Policy 3.7: Academic Performance and Progress – UW Graduate School Skip to content

Policy 3.7: Academic Performance and Progress

This section articulates policies for the academic performance and progress of graduate students, including guidance on appropriate process for cases where student academic performance does not meet program expectations.

3.7.1     Communicating Performance and Progress Requirements

A student admitted to the Graduate School may continue graduate study and research at the University of Washington as long as the student maintains satisfactory performance and progress toward completion of the student’s graduate degree. The definition of satisfactory academic and professional performance and progress may differ among graduate programs. Each graduate program is required to document and distribute performance and progress requirements to each of its graduate faculty and graduate students upon student enrollment. Documentation shall include the following information:

  • General expectations for graduate student performance and progress within the program that includes, but is not limited to, required coursework, research, scholarship, professional behavior relevant to the program, fieldwork, practicum requirements, and length of time allowed for completion of various phases of the program.
  • Performance and progress measures including:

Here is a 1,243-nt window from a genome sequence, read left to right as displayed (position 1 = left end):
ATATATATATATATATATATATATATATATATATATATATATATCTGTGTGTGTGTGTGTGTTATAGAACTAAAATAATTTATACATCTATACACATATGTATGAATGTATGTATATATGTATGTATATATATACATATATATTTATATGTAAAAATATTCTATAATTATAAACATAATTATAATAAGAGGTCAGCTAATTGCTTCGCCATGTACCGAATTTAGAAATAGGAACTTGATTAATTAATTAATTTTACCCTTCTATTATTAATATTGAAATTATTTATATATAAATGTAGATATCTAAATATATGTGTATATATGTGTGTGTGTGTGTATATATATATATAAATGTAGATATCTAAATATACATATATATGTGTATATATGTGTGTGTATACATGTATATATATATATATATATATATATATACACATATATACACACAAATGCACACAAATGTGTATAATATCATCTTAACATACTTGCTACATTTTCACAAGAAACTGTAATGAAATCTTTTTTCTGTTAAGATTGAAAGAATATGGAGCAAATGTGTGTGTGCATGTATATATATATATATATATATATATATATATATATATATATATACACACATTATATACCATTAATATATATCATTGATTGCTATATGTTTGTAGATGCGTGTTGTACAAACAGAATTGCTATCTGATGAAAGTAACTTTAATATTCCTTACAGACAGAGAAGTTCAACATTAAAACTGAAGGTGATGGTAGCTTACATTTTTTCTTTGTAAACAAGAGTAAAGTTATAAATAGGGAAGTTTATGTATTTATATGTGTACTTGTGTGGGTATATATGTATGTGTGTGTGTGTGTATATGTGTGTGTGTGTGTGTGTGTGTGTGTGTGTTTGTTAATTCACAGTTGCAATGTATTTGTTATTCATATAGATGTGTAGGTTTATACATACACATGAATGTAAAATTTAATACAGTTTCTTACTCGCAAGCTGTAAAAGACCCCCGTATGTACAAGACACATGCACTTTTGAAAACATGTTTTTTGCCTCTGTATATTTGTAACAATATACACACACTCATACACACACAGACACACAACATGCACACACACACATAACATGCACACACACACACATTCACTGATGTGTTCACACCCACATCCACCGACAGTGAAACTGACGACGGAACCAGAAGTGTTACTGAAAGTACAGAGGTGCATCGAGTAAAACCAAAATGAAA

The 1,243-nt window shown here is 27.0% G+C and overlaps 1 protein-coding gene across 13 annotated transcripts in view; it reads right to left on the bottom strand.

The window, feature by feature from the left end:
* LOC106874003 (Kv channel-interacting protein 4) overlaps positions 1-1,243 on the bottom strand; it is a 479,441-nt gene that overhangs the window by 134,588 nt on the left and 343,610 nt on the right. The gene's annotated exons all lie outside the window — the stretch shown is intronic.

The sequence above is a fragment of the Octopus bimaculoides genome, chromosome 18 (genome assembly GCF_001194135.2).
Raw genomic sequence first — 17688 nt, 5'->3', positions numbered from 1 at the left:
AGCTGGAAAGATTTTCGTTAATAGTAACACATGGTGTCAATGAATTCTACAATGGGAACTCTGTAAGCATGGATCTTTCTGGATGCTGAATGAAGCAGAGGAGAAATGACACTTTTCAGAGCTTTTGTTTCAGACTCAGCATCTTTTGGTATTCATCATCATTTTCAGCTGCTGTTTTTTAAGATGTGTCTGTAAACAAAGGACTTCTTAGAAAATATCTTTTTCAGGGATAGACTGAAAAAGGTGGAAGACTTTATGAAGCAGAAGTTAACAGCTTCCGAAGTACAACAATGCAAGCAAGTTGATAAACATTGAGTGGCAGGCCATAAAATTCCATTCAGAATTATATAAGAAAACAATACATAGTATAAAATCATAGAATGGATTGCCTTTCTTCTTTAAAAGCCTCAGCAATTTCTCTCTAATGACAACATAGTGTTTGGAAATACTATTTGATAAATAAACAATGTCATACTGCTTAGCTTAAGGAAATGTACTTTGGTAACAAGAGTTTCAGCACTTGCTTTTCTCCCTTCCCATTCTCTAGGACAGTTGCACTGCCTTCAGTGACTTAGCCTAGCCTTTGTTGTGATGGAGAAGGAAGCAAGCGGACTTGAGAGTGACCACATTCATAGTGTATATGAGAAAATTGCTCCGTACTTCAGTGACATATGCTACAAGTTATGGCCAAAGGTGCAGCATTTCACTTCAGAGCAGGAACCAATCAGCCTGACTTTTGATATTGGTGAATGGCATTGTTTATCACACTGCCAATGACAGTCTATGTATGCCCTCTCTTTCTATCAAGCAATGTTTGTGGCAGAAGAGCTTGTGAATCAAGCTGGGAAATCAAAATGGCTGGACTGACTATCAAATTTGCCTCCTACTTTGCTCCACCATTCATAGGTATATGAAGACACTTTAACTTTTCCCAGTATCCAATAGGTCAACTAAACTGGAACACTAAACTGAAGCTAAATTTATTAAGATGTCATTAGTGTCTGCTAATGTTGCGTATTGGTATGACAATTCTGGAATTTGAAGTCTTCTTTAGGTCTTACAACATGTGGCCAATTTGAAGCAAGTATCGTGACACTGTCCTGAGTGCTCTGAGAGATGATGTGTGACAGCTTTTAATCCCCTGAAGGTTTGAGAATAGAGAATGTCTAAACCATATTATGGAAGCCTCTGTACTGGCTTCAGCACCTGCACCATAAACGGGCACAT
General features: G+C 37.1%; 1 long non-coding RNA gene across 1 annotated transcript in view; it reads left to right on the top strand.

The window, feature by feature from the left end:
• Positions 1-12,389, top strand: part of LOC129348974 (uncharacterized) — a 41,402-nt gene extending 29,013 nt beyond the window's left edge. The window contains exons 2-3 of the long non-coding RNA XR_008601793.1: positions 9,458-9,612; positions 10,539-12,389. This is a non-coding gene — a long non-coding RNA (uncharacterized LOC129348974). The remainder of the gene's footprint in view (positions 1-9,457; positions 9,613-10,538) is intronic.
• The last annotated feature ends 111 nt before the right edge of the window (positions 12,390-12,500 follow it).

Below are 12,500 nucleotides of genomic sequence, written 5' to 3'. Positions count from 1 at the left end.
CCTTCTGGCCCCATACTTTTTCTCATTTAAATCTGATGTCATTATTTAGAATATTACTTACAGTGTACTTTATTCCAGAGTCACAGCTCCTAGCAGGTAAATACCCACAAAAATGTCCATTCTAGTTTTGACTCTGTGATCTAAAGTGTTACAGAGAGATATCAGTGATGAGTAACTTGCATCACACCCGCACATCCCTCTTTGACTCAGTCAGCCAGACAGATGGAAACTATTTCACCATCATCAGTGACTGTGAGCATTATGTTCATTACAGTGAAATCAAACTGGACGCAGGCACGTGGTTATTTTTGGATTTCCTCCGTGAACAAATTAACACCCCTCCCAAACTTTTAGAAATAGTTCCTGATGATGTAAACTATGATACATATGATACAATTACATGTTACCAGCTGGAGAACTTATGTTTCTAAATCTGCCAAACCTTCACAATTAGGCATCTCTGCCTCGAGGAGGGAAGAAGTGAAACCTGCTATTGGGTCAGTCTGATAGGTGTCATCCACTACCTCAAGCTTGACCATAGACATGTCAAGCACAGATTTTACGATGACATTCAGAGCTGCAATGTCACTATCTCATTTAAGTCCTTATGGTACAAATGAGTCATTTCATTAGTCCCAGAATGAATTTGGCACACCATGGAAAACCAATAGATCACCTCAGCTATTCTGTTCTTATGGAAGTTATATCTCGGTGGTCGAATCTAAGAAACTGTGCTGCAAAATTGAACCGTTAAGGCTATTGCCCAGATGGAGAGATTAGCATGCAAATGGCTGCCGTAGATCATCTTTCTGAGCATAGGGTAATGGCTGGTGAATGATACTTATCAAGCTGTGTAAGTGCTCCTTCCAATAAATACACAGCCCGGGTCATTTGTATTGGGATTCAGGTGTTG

• key academic and professional milestones, as defined by the program.
    • expected timelines
    • evaluation of progress and milestones by faculty
  • Performance issues that would lead to warn, probationary, or drop status, as outlined below.
  • Consequences of not meeting a milestone or expectations, including process and timing for managing repeated attempts at a milestone if graduate program policy permits.
  • Procedures for appealing program decisions.

3.7.2     Reviewing Performance and Progress

Faculty should assess student progress using a variety of professional behavior and academic metrics to determine if a student has completed sufficient work at reasonable performance levels. It is acceptable to compare a student’s performance and progress relative to that of other students in the program or to individually negotiated schedules if consistently used. The following elements may be considered when evaluating a student’s performances and progress:

  • Performance and progress in the fulfillment of degree program requirements as outlined in the graduate program’s documentation distributed to students upon enrollment.
  • Maintenance of a minimum cumulative and quarterly 3.0 grade point average (GPA) while the student is enrolled in the UW Graduate School. A program may petition the Graduate School to consider exceptions to the 3.0 GPA minimum requirement for graduation if the student demonstrates steady and consistent progress.

Program faculty, the Graduate Program Coordinator (GPC), Graduate Program Advisor (GPA), or an advisory/supervisory committee designated by the graduate program, are responsible for regular reviews of student performance. At doctoral candidate level, the doctoral supervisory committee reviews student progress and does so, in consultation with the GPC as needed.

  • The graduate program faculty should review a student’s performance and progress at least annually.